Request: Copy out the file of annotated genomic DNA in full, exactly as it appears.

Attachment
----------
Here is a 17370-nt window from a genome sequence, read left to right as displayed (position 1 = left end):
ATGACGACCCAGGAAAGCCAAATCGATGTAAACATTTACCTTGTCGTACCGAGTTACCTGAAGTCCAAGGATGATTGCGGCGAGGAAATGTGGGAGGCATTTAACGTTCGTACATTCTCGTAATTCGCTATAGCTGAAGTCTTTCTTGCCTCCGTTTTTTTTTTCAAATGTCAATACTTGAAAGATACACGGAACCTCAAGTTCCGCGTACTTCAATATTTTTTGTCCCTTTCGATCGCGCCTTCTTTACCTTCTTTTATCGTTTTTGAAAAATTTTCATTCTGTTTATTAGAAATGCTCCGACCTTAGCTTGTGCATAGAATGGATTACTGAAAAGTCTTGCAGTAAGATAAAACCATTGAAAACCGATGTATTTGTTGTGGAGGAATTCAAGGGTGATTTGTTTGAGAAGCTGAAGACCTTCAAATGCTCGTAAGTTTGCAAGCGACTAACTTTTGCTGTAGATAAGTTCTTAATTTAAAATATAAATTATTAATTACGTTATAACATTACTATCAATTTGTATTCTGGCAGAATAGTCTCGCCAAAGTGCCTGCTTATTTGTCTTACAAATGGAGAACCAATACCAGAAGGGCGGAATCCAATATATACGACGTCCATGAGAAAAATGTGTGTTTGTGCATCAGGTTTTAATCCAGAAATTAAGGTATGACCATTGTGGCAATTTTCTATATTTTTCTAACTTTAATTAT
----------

Here is a 17370-nt window from a genome sequence, read left to right as displayed (position 1 = left end):
ATGACGACCCAGGAAAGCCAAATCGATGTAAACATTTACCTTGTCGTACCGAGTTACCTGAAGTCCAAGGATGATTGCGGCGAGGAAATGTGGGAGGCATTTAACGTTCGTACATTCTCGTAATTCGCTATAGCTGAAGTCTTTCTTGCCTCCGTTTTTTTTTTCAAATGTCAATACTTGAAAGATACACGGAACCTCAAGTTCCGCGTACTTCAATATTTTTTGTCCCTTTCGATCGCGCCTTCTTTACCTTCTTTTATCGTTTTTGAAAAATTTTCATTCTGTTTATTAGAAATGCTCCGACCTTAGCTTGTGCATAGAATGGATTACTGAAAAGTCTTGCAGTAAGATAAAACCATTGAAAACCGATGTATTTGTTGTGGAGGAATTCAAGGGTGATTTGTTTGAGAAGCTGAAGACCTTCAAATGCTCGTAAGTTTGCAAGCGACTAACTTTTGCTGTAGATAAGTTCTTAATTTAAAATATAAATTATTAATTACGTTATAACATTACTATCAATTTGTATTCTGGCAGAATAGTCTCGCCAAAGTGCCTGCTTATTTGTCTTACAAATGGAGAACCAATACCAGAAGGGCGGAATCCAATATATACGACGTCCATGAGAAAAATGTGTGTTTGTGCATCAGGTTTTAATCCAGAAATTAAGGTATGACCATTGTGGCAATTTTCTATATTTTTCTAACTTTAATTAT